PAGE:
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Bales gets better with age

Glendale resident Jon Bales took second in the World Aquathlon Championships held in China earlier this month.

September 24, 2011|By Andrew Shortall,
(Cheryl A. Guerrero/Staff…)

Jon "The Bullet" Bales doesn't even bother guessing how many medals he's won over the years — there are too many of them. He has boxes filled with them and the walls of his Glendale home proudly display plenty more.

Bales, at the age of 67, has earned quite a few different kinds of medals, from the several he was given during his one-year tour he took during the Vietnam War as a first sergeant in the National Guard to countless more he's won from competing in races.

There is a small space on a wall in his living room where he's hung the most cherished prize he's ever won in a race.

"I've got a lot of medals and I figured, you know what, what is the most important medal?" Bales, who goes by the first name "Bullet" in competitions, asked himself.

The answer is the silver medal he won in the 2011 International Triathlon Union World Aquathlon Championships, which were hosted in Beijing, China on Sept. 7. Bales took second in the 65-69 age group's aquathlon, a two-part race combining running and swimming, with a time of 1 hour, 1 minute and 16 seconds. Bales was the race's top finisher from America. George Vargha of Great Britain won the race in 56:23.


Bales' second-place finish was an improvement on his fifth-place mark last year when the International Triathlon Union World Aquathlon Championships were held in Budapest. He is currently ranked 10th in the nation in his age group for the aquathlon.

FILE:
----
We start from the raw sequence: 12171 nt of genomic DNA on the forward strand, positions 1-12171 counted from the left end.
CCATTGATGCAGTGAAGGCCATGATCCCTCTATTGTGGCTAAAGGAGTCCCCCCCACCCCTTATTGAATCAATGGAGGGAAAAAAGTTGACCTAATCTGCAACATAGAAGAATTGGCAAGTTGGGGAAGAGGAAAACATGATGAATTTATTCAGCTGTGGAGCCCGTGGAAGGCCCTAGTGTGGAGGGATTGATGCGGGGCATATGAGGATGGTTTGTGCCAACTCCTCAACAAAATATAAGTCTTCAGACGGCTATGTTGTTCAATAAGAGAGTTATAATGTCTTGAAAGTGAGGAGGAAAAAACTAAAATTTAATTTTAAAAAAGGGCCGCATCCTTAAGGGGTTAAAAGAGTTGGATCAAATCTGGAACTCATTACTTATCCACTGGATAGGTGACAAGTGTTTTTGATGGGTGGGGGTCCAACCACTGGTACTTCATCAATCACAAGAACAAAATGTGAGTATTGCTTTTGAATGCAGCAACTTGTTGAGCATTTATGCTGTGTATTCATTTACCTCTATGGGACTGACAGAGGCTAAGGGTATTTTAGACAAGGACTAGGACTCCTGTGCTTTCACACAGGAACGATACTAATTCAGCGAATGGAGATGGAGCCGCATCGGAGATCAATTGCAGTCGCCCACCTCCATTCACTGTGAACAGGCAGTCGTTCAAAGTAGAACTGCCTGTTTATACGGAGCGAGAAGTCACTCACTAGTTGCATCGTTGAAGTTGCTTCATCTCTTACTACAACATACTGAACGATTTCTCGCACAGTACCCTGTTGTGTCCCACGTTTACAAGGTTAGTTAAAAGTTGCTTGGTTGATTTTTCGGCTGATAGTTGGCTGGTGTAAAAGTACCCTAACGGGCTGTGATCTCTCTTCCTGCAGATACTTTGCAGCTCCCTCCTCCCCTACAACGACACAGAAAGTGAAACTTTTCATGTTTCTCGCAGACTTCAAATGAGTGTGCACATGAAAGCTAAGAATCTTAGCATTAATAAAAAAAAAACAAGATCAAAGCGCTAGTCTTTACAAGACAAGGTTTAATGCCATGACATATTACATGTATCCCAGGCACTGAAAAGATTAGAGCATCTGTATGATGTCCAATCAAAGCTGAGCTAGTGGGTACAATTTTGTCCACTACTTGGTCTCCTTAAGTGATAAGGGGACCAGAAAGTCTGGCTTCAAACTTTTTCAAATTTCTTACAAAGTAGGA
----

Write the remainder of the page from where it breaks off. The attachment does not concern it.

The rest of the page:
The Glendale resident has a background in triathlons. His first triathlon was the 1980 Iron Man competition. It was that same year, at a surfing competition, when Bales earned his nickname, "The Bullet," when his friend compared his bald head moving through the water to a bullet.

Bales still competes in triathlons today, but decided to switch his focus to aquathlons two years ago when his friend, Gary Burnett, suggested it after Bales had always struggled with cycling.

"I knew he could do really well [in aquathlons]," Burnett said. "He is a good swimmer and a good runner, so it was just automatic for him. He just hadn't heard of it before."

Aquathlons are pretty much tailored to Bales' strengths. He has deep roots in swimming after competing in the pool at Hoover High, Glendale Community College and Cal State Northridge. After years of training, Bales says he's also developed into a strong runner.

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